Reviewed by: BigAl
Approximate word count: 90-95,000 words
Availability Kindle: YES Nook: YES Paper: YES
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Adrian Stephens lives in Las Vegas with his wife and two children. You can find out more, including what book Stephens is currently reading, by visiting his website.
Jake is teenage boy, and Nicole is the girl of his dreams. When Jake attempts asking Nicole for a date, she shoots him down and is quite rude while doing so. Jake vows that if he were a girl he would never treat a guy like that. Maybe Jake will get a chance to prove it when the next morning he wakes and realizes he’s in Nicole’s bed and inhabits her body. Nicole now has possession of Jake’s body. Can they find out how to swap back and not ruin each other’s lives in the meantime?
My initial reaction to the premise of this book was, “it’s been done.” The idea of swapping places with someone goes back at least as far as Cyrano de Bergerac who did a low-tech version. The book Black Like Me wasn’t a full-fledged swap, but did mine the same territory. Freaky Friday is an even better touchstone. I’m sure there are many more I’m forgetting or don’t know. Then I read the Stephen’s bio on Amazon where he says he wasn’t much of a reader, rarely reading for fun, until about five years ago. I wondered if someone with so little experience as a reader could do a competent job as an author. My concerns turned out to be unfounded.
The reason certain story types are used and reused is the basic premise has a lot to offer. The cliché about walking in someone else’s shoes, the obvious inspiration for the title, has endless variations. The variations on this theme that are most likely to make a good story are those with two people prone to misunderstanding who find it difficult to imagine what the other person’s life is like. The parent child swap in Freaky Friday is a natural. So is swapping a teenage boy with a teenage girl.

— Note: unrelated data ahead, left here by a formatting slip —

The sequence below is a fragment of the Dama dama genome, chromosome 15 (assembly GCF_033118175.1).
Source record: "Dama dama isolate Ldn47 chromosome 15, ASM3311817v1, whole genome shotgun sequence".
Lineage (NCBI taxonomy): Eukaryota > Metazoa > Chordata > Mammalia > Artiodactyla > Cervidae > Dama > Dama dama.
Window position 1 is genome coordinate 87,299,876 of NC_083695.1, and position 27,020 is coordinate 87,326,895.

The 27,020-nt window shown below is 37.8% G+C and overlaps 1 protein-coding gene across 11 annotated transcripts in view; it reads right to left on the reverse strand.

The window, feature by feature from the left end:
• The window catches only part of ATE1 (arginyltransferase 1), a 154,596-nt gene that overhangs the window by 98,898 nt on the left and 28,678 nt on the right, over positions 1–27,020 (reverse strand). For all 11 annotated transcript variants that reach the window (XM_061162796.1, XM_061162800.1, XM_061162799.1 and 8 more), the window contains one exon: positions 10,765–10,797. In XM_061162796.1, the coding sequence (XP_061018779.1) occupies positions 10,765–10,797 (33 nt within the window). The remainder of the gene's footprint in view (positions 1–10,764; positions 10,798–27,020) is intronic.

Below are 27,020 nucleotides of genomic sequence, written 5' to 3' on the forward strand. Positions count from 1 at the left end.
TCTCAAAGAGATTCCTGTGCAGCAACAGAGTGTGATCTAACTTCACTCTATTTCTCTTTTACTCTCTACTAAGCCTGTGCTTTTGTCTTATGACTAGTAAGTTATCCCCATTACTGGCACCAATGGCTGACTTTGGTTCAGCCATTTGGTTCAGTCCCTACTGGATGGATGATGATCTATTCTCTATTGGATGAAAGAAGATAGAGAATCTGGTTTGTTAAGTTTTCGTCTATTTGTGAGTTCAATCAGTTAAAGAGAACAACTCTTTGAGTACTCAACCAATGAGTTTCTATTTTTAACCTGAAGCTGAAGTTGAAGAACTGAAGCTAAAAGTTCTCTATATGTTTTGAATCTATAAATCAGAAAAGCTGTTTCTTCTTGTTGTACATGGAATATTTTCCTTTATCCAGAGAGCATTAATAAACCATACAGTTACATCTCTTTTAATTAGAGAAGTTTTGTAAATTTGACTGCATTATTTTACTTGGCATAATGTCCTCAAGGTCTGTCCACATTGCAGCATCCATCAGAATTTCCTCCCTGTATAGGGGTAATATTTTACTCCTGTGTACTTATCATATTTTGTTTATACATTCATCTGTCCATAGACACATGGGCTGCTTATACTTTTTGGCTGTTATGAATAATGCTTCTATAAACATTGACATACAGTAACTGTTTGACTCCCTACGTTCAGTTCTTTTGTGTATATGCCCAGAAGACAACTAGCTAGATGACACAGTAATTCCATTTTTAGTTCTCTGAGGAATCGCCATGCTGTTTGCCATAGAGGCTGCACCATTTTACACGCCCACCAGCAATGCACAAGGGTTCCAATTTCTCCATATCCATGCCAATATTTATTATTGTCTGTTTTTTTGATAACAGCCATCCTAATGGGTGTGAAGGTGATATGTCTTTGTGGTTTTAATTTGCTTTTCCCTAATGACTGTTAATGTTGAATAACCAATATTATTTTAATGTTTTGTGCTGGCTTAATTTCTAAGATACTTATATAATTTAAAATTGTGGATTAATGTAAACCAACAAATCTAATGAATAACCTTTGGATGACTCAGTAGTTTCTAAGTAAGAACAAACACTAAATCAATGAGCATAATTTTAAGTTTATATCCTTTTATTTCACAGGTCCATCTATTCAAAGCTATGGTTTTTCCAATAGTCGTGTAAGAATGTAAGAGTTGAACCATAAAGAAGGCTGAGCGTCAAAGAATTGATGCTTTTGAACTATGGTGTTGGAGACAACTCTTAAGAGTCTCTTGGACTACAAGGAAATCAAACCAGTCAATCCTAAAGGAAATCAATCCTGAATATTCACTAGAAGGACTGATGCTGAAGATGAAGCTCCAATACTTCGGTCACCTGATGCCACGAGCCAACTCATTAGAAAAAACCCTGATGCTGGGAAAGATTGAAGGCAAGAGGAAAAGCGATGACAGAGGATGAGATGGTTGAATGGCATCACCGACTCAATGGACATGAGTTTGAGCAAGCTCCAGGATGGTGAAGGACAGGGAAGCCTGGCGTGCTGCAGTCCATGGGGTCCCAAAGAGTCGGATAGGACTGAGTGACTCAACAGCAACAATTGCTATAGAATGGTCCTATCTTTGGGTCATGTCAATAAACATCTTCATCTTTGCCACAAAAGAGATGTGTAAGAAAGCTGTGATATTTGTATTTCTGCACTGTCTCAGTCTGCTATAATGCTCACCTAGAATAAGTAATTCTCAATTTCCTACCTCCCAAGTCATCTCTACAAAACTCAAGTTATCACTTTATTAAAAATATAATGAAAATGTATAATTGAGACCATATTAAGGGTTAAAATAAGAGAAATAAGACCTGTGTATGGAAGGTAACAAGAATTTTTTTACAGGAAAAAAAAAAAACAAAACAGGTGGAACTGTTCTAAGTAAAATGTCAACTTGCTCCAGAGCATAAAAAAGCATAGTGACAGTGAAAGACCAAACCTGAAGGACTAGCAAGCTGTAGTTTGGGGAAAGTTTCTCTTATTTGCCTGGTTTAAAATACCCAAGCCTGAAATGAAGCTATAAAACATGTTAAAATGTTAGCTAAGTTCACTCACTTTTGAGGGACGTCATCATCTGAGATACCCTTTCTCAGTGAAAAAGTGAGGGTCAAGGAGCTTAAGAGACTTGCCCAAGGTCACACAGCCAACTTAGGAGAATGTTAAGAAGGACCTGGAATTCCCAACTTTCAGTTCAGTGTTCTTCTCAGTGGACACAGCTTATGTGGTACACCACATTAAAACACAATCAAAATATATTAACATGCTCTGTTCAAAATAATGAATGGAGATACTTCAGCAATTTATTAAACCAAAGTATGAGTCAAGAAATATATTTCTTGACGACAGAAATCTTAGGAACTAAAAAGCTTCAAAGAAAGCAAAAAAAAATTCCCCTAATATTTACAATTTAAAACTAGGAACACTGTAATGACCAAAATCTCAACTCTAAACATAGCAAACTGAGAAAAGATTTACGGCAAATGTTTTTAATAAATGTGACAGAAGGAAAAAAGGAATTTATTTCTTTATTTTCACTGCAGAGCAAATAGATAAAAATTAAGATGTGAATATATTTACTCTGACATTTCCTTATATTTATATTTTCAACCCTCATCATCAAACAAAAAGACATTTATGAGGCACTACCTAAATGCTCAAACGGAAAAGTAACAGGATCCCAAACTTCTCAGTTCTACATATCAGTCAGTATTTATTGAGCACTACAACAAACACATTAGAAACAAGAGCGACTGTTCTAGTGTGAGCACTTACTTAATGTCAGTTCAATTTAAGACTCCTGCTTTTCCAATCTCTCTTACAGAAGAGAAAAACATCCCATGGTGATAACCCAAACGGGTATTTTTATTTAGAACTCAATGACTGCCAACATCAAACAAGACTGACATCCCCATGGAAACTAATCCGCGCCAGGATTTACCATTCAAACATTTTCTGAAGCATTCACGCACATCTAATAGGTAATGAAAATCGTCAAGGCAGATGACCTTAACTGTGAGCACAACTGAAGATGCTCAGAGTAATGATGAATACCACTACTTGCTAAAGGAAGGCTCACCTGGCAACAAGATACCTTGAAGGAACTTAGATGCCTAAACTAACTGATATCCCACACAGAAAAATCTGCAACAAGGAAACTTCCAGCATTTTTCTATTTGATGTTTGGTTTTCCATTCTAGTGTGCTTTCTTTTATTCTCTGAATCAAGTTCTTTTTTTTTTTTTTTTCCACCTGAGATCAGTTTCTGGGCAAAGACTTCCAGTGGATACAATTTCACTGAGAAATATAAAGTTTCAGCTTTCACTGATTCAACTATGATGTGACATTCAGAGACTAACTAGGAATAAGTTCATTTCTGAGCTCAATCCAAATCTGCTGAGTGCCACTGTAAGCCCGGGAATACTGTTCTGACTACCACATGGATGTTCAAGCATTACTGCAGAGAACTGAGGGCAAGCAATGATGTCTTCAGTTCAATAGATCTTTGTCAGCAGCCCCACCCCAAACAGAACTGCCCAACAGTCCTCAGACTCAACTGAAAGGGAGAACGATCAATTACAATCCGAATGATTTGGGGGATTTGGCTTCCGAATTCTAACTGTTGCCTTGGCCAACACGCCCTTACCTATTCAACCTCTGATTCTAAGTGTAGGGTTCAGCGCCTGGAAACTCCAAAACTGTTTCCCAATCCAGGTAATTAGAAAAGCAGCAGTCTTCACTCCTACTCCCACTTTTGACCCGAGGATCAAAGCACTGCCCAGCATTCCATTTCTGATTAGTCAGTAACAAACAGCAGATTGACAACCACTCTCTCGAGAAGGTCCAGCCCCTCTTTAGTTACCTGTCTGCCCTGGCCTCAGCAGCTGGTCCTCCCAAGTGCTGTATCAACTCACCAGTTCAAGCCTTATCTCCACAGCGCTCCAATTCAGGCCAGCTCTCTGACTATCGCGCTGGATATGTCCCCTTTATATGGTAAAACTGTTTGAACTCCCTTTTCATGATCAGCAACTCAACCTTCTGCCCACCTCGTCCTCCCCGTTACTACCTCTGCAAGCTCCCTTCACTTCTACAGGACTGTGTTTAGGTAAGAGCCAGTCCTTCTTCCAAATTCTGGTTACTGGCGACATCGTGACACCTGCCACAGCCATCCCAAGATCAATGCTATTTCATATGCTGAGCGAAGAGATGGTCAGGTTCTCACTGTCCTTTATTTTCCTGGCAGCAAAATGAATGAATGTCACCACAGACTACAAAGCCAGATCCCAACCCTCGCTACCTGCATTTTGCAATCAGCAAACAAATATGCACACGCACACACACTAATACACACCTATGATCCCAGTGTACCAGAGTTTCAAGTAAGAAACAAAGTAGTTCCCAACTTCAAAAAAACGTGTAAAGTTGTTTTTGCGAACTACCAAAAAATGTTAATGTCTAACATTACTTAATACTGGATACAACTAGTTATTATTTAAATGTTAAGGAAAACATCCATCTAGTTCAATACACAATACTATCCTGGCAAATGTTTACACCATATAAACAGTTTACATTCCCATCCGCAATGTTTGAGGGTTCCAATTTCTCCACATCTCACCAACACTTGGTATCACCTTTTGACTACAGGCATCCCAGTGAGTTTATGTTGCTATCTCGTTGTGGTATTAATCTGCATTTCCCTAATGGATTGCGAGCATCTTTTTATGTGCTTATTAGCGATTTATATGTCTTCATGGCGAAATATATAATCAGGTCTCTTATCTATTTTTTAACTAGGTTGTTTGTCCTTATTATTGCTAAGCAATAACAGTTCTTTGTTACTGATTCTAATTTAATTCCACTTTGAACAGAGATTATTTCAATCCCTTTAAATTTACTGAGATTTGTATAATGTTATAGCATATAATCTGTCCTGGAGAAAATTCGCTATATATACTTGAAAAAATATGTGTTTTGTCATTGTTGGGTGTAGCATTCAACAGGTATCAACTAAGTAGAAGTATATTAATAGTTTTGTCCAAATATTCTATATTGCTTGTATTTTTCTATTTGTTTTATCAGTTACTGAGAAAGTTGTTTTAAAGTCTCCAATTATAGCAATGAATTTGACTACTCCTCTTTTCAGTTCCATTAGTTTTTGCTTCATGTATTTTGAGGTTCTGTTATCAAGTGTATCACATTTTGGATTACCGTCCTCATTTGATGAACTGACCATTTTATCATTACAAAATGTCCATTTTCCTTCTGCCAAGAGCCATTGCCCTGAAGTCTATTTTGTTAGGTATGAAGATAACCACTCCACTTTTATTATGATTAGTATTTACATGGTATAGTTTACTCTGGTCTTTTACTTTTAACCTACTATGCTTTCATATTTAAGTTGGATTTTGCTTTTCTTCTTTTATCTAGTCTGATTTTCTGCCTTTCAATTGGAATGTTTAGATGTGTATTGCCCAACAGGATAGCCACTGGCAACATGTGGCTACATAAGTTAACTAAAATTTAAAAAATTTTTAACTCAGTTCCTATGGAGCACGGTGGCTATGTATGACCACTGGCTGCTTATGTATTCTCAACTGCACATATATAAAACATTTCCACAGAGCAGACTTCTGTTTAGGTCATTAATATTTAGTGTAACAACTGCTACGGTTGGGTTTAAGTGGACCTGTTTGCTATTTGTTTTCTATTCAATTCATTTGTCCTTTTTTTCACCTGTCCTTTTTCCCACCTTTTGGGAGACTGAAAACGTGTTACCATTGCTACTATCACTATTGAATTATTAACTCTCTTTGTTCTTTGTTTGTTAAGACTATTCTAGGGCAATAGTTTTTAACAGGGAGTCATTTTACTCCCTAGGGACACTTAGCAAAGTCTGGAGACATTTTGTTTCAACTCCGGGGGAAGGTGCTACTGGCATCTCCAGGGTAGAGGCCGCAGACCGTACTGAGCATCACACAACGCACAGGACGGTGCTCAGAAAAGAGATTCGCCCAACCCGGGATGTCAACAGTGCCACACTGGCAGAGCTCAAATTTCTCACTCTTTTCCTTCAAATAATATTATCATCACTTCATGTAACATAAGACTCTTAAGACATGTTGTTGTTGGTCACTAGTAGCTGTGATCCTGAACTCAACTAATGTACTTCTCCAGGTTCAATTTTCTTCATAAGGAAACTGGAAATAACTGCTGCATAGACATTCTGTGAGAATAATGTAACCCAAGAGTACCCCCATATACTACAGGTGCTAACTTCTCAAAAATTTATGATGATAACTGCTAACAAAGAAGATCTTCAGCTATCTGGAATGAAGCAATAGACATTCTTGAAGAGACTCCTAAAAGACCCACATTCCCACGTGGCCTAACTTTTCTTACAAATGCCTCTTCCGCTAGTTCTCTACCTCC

As you’d expect Nicole and Jake find living the life of the other is more complicated than they realized. Stephens thought a lot about what it would take to make a situation like this work. Jake and Nicole gave each other extensive debriefings so they could learn to act correctly, otherwise they could damage relationships with friends and family for the other. Jake, in the body of Nicole, had to learn how to apply makeup and stop walking like a man. I was impressed at how well Stephens handled the details; especially the difficulties Jake had being Nicole.
A potential pitfall of a novel like this is keeping track of who is who. If Jake does something, is it Nicole in Jake’s body or Jake in Nicole’s body? Most of the time Stephens managed to keep this clear. Any uncertainty was limited to the confusion the characters were also feeling.
This is a fun read for teens and many adults. It should give either gender an appreciation for the challenges of the other – I know it did me. Or you can choose to overlook the lessons and concentrate on the humor in the situation. It’s funny, as long as it isn’t you in someone else’s shoes.
No significant issues.
Rating: **** Four stars